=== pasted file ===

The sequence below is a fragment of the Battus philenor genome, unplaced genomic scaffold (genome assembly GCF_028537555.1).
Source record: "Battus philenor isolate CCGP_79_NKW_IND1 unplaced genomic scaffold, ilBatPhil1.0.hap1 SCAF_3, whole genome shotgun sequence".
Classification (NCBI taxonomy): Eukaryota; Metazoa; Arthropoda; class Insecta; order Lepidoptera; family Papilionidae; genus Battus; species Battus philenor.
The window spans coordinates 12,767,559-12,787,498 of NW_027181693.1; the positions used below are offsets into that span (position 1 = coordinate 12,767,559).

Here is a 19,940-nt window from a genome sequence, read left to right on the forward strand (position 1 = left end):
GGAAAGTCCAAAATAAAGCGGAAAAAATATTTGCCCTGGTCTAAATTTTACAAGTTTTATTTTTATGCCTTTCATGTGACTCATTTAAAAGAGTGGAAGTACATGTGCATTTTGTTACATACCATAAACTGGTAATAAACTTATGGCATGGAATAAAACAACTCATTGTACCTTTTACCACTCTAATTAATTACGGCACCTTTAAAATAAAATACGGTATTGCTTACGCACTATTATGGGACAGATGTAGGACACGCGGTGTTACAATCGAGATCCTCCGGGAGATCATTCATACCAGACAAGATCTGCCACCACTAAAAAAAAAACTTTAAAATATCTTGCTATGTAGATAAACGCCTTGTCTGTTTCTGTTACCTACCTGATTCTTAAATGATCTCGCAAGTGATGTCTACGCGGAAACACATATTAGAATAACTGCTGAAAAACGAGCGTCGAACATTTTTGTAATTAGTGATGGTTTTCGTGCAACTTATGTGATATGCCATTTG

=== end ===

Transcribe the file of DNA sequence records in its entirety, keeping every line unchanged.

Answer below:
The sequence below is a fragment of the Battus philenor genome, unplaced genomic scaffold (genome assembly GCF_028537555.1).
Source record: "Battus philenor isolate CCGP_79_NKW_IND1 unplaced genomic scaffold, ilBatPhil1.0.hap1 SCAF_3, whole genome shotgun sequence".
Classification (NCBI taxonomy): Eukaryota; Metazoa; Arthropoda; class Insecta; order Lepidoptera; family Papilionidae; genus Battus; species Battus philenor.
The window spans coordinates 12,767,559-12,787,498 of NW_027181693.1; the positions used below are offsets into that span (position 1 = coordinate 12,767,559).

Here is a 19,940-nt window from a genome sequence, read left to right on the forward strand (position 1 = left end):
GGAAAGTCCAAAATAAAGCGGAAAAAATATTTGCCCTGGTCTAAATTTTACAAGTTTTATTTTTATGCCTTTCATGTGACTCATTTAAAAGAGTGGAAGTACATGTGCATTTTGTTACATACCATAAACTGGTAATAAACTTATGGCATGGAATAAAACAACTCATTGTACCTTTTACCACTCTAATTAATTACGGCACCTTTAAAATAAAATACGGTATTGCTTACGCACTATTATGGGACAGATGTAGGACACGCGGTGTTACAATCGAGATCCTCCGGGAGATCATTCATACCAGACAAGATCTGCCACCACTAAAAAAAAAACTTTAAAATATCTTGCTATGTAGATAAACGCCTTGTCTGTTTCTGTTACCTACCTGATTCTTAAATGATCTCGCAAGTGATGTCTACGCGGAAACACATATTAGAATAACTGCTGAAAAACGAGCGTCGAACATTTTTGTAATTAGTGATGGTTTTCGTGCAACTTATGTGATATGCCATTTG